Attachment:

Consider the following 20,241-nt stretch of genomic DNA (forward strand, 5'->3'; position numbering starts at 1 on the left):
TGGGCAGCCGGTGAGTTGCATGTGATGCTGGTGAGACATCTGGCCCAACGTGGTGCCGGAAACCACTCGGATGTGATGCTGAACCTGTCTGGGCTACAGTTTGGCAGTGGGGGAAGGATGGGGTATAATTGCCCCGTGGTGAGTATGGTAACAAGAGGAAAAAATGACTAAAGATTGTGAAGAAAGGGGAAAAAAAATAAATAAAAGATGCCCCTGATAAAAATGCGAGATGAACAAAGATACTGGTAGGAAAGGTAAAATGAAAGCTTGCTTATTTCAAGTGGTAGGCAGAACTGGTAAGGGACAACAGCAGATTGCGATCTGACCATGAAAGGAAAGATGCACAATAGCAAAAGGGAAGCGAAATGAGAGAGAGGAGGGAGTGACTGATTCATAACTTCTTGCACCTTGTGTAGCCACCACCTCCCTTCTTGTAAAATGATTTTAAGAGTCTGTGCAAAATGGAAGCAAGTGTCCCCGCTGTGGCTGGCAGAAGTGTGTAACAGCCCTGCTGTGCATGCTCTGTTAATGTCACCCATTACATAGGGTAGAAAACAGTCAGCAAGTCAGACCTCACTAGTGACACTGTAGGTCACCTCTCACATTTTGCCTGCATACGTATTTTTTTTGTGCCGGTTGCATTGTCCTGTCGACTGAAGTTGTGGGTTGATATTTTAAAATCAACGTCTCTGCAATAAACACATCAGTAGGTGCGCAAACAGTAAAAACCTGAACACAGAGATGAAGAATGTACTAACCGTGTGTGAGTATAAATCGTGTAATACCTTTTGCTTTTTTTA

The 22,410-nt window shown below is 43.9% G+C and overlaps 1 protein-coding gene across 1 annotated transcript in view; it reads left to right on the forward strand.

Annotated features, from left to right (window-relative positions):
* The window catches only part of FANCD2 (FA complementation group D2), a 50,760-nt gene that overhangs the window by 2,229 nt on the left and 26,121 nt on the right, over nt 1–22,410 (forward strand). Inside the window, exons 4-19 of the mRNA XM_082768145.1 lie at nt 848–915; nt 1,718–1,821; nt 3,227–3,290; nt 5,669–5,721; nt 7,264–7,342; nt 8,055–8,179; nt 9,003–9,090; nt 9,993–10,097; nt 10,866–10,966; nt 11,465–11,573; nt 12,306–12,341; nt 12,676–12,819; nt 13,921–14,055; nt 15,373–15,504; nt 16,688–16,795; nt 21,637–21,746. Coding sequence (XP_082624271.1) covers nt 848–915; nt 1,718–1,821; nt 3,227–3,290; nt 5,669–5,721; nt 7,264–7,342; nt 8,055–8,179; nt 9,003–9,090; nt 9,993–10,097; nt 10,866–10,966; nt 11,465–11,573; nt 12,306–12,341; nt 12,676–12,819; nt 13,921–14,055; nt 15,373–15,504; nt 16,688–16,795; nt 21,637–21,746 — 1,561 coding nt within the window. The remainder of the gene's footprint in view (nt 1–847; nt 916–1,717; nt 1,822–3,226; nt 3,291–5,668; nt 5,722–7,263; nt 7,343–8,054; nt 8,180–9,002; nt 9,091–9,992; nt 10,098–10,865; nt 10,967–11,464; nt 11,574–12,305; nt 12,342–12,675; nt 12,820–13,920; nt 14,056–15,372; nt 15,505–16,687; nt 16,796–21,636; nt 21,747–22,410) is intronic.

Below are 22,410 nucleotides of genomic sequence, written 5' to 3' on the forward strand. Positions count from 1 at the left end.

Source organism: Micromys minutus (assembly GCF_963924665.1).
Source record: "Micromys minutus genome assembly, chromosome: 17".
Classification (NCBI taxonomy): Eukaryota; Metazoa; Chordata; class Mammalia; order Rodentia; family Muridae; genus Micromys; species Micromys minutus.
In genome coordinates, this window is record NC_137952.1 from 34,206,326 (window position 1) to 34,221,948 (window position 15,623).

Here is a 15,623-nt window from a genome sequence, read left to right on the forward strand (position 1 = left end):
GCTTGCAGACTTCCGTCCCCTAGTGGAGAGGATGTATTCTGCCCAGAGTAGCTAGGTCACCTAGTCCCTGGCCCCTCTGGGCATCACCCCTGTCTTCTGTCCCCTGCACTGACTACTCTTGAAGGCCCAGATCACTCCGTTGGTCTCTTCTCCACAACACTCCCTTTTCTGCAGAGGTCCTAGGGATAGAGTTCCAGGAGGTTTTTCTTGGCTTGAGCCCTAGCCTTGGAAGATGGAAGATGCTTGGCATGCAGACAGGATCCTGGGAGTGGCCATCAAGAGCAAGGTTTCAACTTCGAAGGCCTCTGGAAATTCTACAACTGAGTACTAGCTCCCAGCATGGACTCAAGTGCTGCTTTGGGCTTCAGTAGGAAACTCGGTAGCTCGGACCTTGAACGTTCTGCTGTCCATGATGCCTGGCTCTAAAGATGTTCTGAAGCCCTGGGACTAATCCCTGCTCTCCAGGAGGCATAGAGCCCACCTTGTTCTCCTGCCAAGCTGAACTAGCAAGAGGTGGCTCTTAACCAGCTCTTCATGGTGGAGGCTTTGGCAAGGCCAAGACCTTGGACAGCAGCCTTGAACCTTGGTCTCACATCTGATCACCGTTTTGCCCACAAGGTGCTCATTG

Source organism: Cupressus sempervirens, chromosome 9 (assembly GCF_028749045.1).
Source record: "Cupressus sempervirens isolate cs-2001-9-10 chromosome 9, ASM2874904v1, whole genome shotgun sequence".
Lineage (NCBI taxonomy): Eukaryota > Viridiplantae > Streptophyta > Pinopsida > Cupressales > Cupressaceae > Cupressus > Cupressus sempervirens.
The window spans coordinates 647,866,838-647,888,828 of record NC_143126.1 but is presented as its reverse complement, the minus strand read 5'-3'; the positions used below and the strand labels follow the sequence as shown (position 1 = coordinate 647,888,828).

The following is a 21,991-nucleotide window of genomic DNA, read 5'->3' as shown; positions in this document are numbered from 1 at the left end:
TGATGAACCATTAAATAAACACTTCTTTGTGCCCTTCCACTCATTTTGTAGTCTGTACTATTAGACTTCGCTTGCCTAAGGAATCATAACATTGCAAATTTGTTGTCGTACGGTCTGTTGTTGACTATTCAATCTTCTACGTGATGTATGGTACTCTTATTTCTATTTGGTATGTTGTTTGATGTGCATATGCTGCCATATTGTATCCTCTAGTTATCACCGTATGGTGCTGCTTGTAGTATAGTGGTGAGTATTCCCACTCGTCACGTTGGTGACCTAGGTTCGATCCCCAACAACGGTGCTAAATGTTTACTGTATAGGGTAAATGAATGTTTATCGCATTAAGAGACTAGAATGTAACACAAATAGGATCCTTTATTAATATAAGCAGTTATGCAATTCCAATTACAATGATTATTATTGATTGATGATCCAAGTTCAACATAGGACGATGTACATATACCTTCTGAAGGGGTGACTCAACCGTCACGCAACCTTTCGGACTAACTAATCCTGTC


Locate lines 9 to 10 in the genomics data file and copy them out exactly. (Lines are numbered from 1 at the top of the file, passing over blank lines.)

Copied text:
Classification (NCBI taxonomy): Eukaryota; Metazoa; Chordata; class Mammalia; order Rodentia; family Muridae; genus Micromys; species Micromys minutus.
In genome coordinates, this window is record NC_137952.1 from 34,206,326 (window position 1) to 34,221,948 (window position 15,623).